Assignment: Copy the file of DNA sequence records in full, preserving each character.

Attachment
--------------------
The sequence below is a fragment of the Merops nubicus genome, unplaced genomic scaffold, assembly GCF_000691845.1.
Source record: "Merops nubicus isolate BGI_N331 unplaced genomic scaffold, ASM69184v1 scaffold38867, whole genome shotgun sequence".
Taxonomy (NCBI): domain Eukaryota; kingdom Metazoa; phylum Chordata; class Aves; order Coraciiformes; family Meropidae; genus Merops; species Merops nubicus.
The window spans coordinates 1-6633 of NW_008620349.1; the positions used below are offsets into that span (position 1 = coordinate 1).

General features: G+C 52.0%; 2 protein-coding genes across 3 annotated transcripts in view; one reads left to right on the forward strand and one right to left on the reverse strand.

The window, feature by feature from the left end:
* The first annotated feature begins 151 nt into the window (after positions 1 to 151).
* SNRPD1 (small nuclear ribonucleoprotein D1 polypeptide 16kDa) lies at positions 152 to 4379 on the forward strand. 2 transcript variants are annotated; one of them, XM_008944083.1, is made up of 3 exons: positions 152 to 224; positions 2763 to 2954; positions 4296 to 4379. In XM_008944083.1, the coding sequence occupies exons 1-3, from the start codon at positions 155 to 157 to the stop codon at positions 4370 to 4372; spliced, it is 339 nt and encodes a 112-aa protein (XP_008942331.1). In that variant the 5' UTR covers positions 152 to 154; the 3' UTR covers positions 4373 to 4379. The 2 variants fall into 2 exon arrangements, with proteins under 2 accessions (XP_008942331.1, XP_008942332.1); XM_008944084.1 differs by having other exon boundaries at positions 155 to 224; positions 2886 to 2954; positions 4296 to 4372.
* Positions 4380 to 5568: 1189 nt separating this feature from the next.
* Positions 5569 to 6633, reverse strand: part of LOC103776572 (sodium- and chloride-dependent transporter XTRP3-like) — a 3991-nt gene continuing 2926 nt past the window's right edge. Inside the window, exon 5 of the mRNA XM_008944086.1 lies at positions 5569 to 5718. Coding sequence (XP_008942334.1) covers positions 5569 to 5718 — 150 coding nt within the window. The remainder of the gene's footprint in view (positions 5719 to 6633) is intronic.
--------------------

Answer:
The sequence below is a fragment of the Merops nubicus genome, unplaced genomic scaffold, assembly GCF_000691845.1.
Source record: "Merops nubicus isolate BGI_N331 unplaced genomic scaffold, ASM69184v1 scaffold38867, whole genome shotgun sequence".
Taxonomy (NCBI): domain Eukaryota; kingdom Metazoa; phylum Chordata; class Aves; order Coraciiformes; family Meropidae; genus Merops; species Merops nubicus.
The window spans coordinates 1-6633 of NW_008620349.1; the positions used below are offsets into that span (position 1 = coordinate 1).

General features: G+C 52.0%; 2 protein-coding genes across 3 annotated transcripts in view; one reads left to right on the forward strand and one right to left on the reverse strand.

The window, feature by feature from the left end:
* The first annotated feature begins 151 nt into the window (after positions 1 to 151).
* SNRPD1 (small nuclear ribonucleoprotein D1 polypeptide 16kDa) lies at positions 152 to 4379 on the forward strand. 2 transcript variants are annotated; one of them, XM_008944083.1, is made up of 3 exons: positions 152 to 224; positions 2763 to 2954; positions 4296 to 4379. In XM_008944083.1, the coding sequence occupies exons 1-3, from the start codon at positions 155 to 157 to the stop codon at positions 4370 to 4372; spliced, it is 339 nt and encodes a 112-aa protein (XP_008942331.1). In that variant the 5' UTR covers positions 152 to 154; the 3' UTR covers positions 4373 to 4379. The 2 variants fall into 2 exon arrangements, with proteins under 2 accessions (XP_008942331.1, XP_008942332.1); XM_008944084.1 differs by having other exon boundaries at positions 155 to 224; positions 2886 to 2954; positions 4296 to 4372.
* Positions 4380 to 5568: 1189 nt separating this feature from the next.
* Positions 5569 to 6633, reverse strand: part of LOC103776572 (sodium- and chloride-dependent transporter XTRP3-like) — a 3991-nt gene continuing 2926 nt past the window's right edge. Inside the window, exon 5 of the mRNA XM_008944086.1 lies at positions 5569 to 5718. Coding sequence (XP_008942334.1) covers positions 5569 to 5718 — 150 coding nt within the window. The remainder of the gene's footprint in view (positions 5719 to 6633) is intronic.